We have also confronted elected officials whose interests are not aligned with keeping the public safe. In 2012, one such official attempted to change rules wiping out worker disability protections, changing retirement protections, and far worse. This fell on the heels of laying off dozens of firefighters, ramped up paycheck deductions, decreased salaries and more. We again worked with the public to reveal the true nature of those changes, and appreciated the public’s support when those changes were all subsequently overturned with widespread support and acclimation of elected officials, the press and the community.
Since inception, we have advocated for better technologies and safer working conditions, following the rich tradition established by the IAFF.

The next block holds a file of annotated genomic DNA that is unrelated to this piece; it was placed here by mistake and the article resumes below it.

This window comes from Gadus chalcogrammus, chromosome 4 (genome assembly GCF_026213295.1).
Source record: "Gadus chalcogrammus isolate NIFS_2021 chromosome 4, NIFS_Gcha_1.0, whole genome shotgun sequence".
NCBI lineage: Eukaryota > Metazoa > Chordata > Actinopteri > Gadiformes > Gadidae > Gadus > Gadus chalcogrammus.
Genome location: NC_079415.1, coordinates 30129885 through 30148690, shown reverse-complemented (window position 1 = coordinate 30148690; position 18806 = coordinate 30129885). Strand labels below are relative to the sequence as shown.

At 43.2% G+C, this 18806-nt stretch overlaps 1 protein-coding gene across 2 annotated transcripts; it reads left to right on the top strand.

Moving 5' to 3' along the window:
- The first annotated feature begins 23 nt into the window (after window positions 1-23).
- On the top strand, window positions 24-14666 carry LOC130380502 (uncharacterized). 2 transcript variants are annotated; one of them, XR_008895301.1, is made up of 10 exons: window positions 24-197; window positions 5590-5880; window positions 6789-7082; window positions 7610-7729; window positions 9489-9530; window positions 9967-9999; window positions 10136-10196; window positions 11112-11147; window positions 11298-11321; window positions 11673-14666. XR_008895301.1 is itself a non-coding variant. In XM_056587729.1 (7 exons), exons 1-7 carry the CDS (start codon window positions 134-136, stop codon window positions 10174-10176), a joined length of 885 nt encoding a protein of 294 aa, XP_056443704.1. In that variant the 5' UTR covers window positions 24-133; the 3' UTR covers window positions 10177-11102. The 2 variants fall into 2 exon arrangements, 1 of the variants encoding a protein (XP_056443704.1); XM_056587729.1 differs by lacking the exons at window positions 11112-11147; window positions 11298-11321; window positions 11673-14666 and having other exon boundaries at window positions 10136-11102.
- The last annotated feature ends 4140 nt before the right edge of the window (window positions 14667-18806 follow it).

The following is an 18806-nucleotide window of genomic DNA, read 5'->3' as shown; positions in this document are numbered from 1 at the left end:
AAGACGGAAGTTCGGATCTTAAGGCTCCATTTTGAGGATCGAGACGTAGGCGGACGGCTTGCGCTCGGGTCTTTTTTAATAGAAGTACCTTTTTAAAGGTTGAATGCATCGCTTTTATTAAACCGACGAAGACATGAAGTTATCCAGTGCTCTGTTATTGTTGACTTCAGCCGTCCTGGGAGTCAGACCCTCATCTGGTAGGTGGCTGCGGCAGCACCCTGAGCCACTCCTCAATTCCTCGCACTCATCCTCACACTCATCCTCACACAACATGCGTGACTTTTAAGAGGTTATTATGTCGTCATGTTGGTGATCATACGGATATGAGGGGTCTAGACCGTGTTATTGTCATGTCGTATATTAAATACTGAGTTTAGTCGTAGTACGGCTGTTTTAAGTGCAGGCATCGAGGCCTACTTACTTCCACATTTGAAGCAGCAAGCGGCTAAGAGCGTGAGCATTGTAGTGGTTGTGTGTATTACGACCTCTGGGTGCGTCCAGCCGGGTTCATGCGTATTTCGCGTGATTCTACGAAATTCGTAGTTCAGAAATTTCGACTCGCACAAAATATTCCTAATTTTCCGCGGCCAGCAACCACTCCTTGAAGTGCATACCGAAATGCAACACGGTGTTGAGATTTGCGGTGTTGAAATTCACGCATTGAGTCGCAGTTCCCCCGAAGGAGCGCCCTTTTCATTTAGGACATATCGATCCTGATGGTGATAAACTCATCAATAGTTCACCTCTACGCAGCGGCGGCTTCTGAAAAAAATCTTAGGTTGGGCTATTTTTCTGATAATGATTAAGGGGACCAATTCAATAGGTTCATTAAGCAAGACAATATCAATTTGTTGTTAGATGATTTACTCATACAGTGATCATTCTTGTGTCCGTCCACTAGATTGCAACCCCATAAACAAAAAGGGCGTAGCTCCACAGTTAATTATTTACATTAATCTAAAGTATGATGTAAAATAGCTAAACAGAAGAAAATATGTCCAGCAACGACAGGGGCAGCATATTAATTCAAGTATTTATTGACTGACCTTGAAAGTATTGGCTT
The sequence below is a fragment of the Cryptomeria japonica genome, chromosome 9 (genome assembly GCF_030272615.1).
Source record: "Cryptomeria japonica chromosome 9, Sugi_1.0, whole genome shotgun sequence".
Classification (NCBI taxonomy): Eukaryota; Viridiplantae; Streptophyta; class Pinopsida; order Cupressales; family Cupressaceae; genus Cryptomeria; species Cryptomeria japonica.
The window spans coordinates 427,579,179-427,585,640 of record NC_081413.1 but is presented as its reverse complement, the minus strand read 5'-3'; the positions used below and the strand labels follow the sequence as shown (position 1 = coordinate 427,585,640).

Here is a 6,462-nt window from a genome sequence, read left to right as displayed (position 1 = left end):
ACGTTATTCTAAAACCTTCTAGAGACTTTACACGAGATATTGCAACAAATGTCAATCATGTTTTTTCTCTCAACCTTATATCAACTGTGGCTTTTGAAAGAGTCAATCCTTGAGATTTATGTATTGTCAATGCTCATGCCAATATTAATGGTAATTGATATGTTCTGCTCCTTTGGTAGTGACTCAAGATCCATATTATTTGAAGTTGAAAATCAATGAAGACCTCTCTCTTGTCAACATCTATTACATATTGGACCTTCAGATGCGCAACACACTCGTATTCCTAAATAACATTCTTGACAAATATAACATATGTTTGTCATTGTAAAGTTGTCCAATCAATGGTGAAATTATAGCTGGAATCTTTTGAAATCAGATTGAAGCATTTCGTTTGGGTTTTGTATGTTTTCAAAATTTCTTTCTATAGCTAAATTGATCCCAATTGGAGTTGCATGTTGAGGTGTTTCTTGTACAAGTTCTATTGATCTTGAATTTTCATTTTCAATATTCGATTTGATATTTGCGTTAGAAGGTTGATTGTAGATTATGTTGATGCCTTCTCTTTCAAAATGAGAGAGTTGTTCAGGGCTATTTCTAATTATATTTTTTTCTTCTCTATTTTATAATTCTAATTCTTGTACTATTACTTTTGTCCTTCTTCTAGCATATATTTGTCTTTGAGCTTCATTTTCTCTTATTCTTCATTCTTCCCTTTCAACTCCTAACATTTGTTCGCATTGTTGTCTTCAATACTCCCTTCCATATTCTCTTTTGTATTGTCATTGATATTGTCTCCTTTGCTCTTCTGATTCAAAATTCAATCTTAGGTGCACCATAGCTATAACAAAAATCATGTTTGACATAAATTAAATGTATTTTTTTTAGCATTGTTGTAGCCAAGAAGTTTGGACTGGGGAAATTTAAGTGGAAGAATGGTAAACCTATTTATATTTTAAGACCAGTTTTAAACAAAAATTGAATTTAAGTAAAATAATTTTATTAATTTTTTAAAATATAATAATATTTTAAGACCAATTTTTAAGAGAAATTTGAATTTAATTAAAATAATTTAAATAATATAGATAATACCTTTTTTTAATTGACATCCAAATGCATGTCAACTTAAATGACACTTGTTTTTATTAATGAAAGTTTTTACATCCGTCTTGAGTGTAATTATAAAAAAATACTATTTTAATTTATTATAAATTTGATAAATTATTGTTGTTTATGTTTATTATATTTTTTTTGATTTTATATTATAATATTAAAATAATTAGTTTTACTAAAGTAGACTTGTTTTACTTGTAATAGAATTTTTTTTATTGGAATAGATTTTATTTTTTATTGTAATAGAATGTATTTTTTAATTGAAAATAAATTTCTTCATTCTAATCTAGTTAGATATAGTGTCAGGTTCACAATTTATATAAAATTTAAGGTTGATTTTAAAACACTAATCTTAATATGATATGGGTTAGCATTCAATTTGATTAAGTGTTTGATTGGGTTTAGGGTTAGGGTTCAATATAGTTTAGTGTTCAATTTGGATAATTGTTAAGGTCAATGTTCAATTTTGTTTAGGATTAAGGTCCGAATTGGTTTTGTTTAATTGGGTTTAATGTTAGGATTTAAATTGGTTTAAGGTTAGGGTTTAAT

Due to our union’s efforts, the San José Fire Department was an early adopter of Self Contained Breathing Apparatus (SCBA), which are now the de facto standard of firefighting globally and required by OSHA law. We drove the adoption of the “two-in/two-out” rule, ensuring trained firefighters are ready on deck to support firefighters who are actively engaged in firefighting within a hazardous environment. We lobbied for the transition to Advanced Life Support status, serving the public with trained Paramedics that are capable of interpreting heart rhythms, administering a wide variety of medications, intubation, defibrillation and other services that bring emergency room care to the emergency incident.
We support placing the members of our union on a higher plane of skill and efficiency through participation in federal, state, and local safety committees and through the support of modern technology and with 100% support of the IAFF and IAFC Wellness Initiative.
We are a strong united IAFF local, proud of our unity in negotiating for the wages, benefits and working conditions of San José firefighters, the “Guardians of the Garden City.”